Three listed and two unlisted gasholders are proposed to be demolished to leave just two (one listed) out of the seven. The promoters' environmental assessment of the visual landscape is a weak document, antipathetic to the substance of industrial landscape, and it fails to identify as "visual receptors" the many users of the Regent's Canal and its towpath for whom the gasholder frames are such a memorable feature, nor the numerous film enthusiasts who, I am told, come in homage to this prime filming location. Such is its importance to the cinema world that recording the area in virtual reality would seem to be called for before its Victorian texture is desecrated.

The guide frames of the three listed gasholders are united in a unique "Siamese triplet". These cast- and wrought-iron frames and the two-lift telescopic bells were constructed in 1880-81 reusing the tanks (the parts below ground) of three single-lift holders of 1860-67. A report by Dorothea Restorations Ltd has demonstrated the practicality of dismantling, restoration and re-erection of these three holders on another site for under £3 million, excluding land costs, substructure and overheads. The tanks would not be recreated. Omitting the bells would reduce the cost to £1.2 million, approximately — tiny compared with the cost of the railway. Although the promoters, Union Railways, said they would "consider" the re-erection of these gasholders, there is no provision for this in the Bill or associated document, and the concessionaires appointed in February, London & Continental Railways, have no such obligation. One of the difficulties is land. Re-erection on unused land at the top of King's Cross Goods Yard has been suggested, but this misses the landscape impact and historical context. The only satisfactory visual location (other than in situ) is next to the remaining listed holder, on the site of the original gasworks. It is understood that English Heritage is pursuing this scheme in earnest, with new buildings inside the frames to justify the land cost. GLIAS members may like to debate the ethics of such surgery, given the difficulties of diverting the railway. Malcolm Tucker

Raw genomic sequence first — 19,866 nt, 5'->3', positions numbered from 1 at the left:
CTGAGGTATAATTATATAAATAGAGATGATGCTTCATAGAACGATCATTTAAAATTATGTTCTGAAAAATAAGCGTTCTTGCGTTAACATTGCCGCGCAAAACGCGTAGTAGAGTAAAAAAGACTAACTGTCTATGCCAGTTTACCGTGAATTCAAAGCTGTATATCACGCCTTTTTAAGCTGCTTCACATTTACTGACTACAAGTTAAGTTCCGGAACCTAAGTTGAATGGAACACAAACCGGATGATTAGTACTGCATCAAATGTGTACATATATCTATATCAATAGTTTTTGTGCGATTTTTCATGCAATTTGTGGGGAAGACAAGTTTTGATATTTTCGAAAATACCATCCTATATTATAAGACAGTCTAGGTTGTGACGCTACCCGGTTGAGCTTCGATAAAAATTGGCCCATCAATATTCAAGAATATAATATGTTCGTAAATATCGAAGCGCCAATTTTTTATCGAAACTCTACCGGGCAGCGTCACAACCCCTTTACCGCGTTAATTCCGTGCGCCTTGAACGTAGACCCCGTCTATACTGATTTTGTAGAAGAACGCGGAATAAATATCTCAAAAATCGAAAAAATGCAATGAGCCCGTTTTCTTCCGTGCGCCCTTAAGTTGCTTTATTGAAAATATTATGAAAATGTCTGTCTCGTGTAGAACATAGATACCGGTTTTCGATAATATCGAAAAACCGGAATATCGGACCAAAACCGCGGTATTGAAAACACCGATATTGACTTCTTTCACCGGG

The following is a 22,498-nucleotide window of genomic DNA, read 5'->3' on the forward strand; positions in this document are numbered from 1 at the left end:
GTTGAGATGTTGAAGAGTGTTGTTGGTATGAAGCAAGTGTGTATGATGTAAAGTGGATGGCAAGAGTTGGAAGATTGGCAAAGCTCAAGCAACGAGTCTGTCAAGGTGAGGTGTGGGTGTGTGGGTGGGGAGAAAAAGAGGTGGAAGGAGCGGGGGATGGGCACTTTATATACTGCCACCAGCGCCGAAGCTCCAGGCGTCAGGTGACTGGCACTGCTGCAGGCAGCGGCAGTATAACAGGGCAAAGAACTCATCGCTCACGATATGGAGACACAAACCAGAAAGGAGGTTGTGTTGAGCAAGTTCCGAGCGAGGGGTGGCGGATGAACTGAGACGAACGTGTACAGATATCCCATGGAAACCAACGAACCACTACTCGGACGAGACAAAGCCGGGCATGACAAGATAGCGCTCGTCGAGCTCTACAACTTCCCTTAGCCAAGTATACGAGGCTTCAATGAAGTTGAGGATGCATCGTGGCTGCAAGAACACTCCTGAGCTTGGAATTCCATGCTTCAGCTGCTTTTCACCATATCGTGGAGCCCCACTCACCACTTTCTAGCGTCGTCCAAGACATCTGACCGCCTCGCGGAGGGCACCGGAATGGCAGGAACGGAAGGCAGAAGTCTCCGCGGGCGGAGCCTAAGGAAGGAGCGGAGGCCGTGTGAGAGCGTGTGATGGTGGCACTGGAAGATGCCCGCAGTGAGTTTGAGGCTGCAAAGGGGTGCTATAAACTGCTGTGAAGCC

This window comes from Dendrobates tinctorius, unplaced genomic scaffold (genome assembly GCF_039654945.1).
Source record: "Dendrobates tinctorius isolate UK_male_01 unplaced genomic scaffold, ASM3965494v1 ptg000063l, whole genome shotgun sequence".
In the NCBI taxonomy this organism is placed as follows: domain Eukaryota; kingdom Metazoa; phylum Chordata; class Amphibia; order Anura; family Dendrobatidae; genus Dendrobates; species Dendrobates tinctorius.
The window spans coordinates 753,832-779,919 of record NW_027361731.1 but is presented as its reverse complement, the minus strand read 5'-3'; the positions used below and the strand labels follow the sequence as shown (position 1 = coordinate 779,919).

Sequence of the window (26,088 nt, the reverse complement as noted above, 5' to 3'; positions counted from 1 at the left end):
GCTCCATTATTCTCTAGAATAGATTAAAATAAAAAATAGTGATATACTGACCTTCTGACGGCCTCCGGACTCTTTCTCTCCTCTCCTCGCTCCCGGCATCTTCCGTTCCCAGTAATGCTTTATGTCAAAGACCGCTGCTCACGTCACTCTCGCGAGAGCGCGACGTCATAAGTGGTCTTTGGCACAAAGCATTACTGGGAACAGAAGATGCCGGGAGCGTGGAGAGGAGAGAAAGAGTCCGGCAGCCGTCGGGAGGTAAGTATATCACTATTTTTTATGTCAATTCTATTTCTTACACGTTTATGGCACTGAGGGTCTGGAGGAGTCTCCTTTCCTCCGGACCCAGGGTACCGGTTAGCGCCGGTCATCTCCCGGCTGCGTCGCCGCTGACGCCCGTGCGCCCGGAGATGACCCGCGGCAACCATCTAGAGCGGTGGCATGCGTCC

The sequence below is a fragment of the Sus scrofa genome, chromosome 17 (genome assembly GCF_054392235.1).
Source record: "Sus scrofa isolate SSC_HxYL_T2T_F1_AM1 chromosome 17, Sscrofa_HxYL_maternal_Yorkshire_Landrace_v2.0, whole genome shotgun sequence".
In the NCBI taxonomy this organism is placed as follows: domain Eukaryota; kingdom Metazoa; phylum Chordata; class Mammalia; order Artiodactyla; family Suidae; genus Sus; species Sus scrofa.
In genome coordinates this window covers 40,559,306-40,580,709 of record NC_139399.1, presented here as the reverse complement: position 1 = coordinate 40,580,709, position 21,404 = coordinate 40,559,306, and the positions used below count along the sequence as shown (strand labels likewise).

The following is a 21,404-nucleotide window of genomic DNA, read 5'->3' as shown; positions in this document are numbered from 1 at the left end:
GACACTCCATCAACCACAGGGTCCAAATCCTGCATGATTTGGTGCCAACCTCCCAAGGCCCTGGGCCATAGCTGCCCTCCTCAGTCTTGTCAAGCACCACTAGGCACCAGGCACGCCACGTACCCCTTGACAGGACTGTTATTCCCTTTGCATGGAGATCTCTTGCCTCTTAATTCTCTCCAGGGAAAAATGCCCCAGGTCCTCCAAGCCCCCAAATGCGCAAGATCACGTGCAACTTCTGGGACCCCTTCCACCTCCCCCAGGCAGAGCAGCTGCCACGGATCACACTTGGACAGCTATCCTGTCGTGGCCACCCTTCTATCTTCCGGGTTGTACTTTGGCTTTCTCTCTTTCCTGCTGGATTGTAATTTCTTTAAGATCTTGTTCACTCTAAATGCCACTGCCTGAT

King's Cross gazetteer

Filter beds almost gone